When ODS Graphics is enabled, PROC HPFMM produces diagnostic trace plots for the posterior samples. Bayesian analyses are sensitive to the random number seed and thread count; the SEED= and NTHREADS= options in the PERFORMANCE statement ensure consistent results for the purposes of this example. The SEED= 12345 option in the PROC HPFMM statement determines the random number seed for the random number generator that the analysis used. The NTHREADS=2 option in the PERFORMANCE statement sets the number of threads to be used by the procedure to two. The BAYES statement requests a Bayesian analysis.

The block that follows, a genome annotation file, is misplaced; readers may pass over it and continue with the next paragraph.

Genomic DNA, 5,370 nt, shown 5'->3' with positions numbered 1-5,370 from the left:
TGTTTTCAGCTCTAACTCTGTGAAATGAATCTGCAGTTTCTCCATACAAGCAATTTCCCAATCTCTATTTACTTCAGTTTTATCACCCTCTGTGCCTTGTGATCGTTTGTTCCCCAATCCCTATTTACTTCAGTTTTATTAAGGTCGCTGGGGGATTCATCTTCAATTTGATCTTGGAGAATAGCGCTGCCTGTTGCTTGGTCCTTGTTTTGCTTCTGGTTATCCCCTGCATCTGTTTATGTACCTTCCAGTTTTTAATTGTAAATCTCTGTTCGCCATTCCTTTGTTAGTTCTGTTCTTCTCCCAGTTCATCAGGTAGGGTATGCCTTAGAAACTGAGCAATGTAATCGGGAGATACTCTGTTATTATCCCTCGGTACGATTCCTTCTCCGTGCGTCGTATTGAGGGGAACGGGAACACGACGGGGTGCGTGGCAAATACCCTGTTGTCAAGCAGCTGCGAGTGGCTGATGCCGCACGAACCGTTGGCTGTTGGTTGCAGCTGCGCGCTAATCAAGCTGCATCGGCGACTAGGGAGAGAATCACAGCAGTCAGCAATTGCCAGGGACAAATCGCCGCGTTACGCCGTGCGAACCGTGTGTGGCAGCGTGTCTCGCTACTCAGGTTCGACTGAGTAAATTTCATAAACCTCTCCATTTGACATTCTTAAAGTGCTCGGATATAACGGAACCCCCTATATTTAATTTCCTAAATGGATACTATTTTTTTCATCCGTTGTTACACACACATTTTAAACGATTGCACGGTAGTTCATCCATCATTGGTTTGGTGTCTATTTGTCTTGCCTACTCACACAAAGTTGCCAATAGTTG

The "Bayes Information" table in Figure 6.4 provides basic information about the Markov chain Monte Carlo sampler. Because the model is a homogeneous mixture, the HPFMM procedure applies an efficient conjugate sampling algorithm with a posterior sample size of 10,000 samples after a burn-in size of 2,000 samples. The "Prior Distributions" table displays the prior distribution for each parameter along with its mean and variance and the initial value in the chain. Notice that in this situation all three prior distributions reduce to a uniform distribution on .
The HPFMM procedure produces a log note for this model, indicating that the sampled quantities are not the linear predictors on the logit scale, but are the actual population parameters (on the data scale):
NOTE: Bayesian results for this model (no regressor variables, non-identity link) are displayed on the data scale, not the linked scale. You can obtain results on the linked (=linear) scale by requesting a Metropolis-Hastings sampling algorithm.